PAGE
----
(Photo by James Atoa for Everett Collection)
Dave Franco has been a working actor in Hollywood for over 15 years with no shortage of high profile gigs, from his breakout role alongside Jonah Hill and Channing Tatum in 21 Jump Street to his work with his brother James in the Oscar-nominated The Disaster Artist. Though he’s no stranger to horror either, his previous forays were genre hybrids like the rom-com Warm Bodies or the comedy Fright Night with Colin Farrell, so it might seem strange to learn he chose the genre for his directorial debut. When we spoke to him, though, he confessed that horror was not just a genre he had an affinity for but one he specifically wanted to work in for his first time in the director’s chair.
The Rental follows a pair of couples as they embark on a getaway to a remote vacation rental on the seaside. Once there, they discover that they may be under surveillance, and as the couples begin to war with each other and old secrets are exposed, the once idyllic retreat turns sinister. The ensemble cast, led by Franco’s wife Alison Brie, The Guest star Dan Stevens, Shameless’ Jeremy Allen White, and indie darling Sheila Vand, shine in the thriller, which serves as perfect — or perhaps torturous — viewing for those quarantining at home.
Ahead of the movie’s release, Franco spoke with Rotten Tomatoes about his five favorite horror films and how he approached directing his wife in some harrowing horror sequences. The movie is available to download now on various platforms and available to watch on-screen at select drive-in theaters across the country.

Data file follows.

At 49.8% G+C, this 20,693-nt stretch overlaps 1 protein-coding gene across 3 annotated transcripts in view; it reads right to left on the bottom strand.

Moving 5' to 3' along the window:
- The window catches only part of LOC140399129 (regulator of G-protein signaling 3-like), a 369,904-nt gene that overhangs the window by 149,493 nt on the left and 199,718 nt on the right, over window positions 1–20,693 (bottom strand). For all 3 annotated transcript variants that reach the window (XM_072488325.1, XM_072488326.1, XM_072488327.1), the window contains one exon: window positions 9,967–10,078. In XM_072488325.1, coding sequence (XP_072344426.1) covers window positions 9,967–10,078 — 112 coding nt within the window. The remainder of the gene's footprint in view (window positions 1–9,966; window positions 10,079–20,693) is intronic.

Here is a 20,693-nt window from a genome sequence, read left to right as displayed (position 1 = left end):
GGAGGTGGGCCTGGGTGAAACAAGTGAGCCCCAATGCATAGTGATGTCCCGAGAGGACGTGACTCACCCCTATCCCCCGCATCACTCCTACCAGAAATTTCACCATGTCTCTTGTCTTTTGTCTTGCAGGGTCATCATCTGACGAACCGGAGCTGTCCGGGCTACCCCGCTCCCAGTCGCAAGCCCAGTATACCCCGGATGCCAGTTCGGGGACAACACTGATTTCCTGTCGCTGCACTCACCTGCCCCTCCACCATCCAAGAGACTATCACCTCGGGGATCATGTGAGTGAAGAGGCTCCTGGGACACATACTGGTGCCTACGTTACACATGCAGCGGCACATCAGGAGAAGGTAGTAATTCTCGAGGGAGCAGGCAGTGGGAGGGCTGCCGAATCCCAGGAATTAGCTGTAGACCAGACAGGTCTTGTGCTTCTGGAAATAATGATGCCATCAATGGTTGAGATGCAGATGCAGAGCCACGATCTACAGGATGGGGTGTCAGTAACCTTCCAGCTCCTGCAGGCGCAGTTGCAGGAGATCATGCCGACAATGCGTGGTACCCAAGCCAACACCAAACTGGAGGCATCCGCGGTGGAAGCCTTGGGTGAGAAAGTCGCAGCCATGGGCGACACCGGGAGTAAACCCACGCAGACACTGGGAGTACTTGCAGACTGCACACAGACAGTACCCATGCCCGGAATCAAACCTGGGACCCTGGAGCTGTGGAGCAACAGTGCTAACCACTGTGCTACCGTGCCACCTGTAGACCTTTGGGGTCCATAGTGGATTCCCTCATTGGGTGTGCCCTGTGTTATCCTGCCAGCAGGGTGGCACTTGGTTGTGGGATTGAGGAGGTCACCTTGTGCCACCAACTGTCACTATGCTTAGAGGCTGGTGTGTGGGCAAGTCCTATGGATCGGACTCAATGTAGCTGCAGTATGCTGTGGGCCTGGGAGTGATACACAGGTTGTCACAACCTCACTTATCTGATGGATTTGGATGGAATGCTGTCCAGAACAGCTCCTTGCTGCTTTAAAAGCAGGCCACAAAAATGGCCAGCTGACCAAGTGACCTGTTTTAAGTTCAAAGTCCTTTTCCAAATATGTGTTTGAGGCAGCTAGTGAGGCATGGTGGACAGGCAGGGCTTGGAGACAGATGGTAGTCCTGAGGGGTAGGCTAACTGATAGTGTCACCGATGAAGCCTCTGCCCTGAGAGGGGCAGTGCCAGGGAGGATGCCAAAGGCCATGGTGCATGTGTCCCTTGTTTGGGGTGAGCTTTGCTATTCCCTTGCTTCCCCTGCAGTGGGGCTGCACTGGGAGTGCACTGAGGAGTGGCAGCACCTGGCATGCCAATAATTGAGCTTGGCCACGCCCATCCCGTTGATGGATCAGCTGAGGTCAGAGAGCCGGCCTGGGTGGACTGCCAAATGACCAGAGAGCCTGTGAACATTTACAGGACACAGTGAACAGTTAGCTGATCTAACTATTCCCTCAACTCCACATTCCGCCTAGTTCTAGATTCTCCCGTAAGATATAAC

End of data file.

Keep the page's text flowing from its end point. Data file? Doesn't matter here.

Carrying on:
Let’s start with It Follows. it’s such a simple, brilliant concept, and it’s hard to believe that no one had ever done it before. It feels timeless. And the filmmaking is incredible. The lighting, the camera moves, the music, and the slightly heightened performances that feel like they belong in a throwback ’80s horror film. It just knows exactly what it is, and it somehow manages to feel nostalgic and extremely modern at the same time. I don’t know how David Robert Mitchell pulled that off. That opening sequence of that girl running away from the house and getting killed on the beach really sets the tone for the whole film, and you know that you’re in for a really unique ride.
I love that Blue Ruin is practically a silent film for the first act. Yet it’s still one of the more intriguing setups I’ve seen in a thriller. I also love how Jeremy Saulnier approaches gore in his films. For example, in Blue Ruin, there’s the scene in the bathroom where Macon Blair’s character stabs the guy in the neck with a knife, and it’s raw and shocking, but it shows the audience the lengths his character is willing to go to get revenge. And after that scene, the rest of the violence in the film is more subdued, because we already know what this character is capable of, and we can use our imagination to fill in the gaps. Brilliant.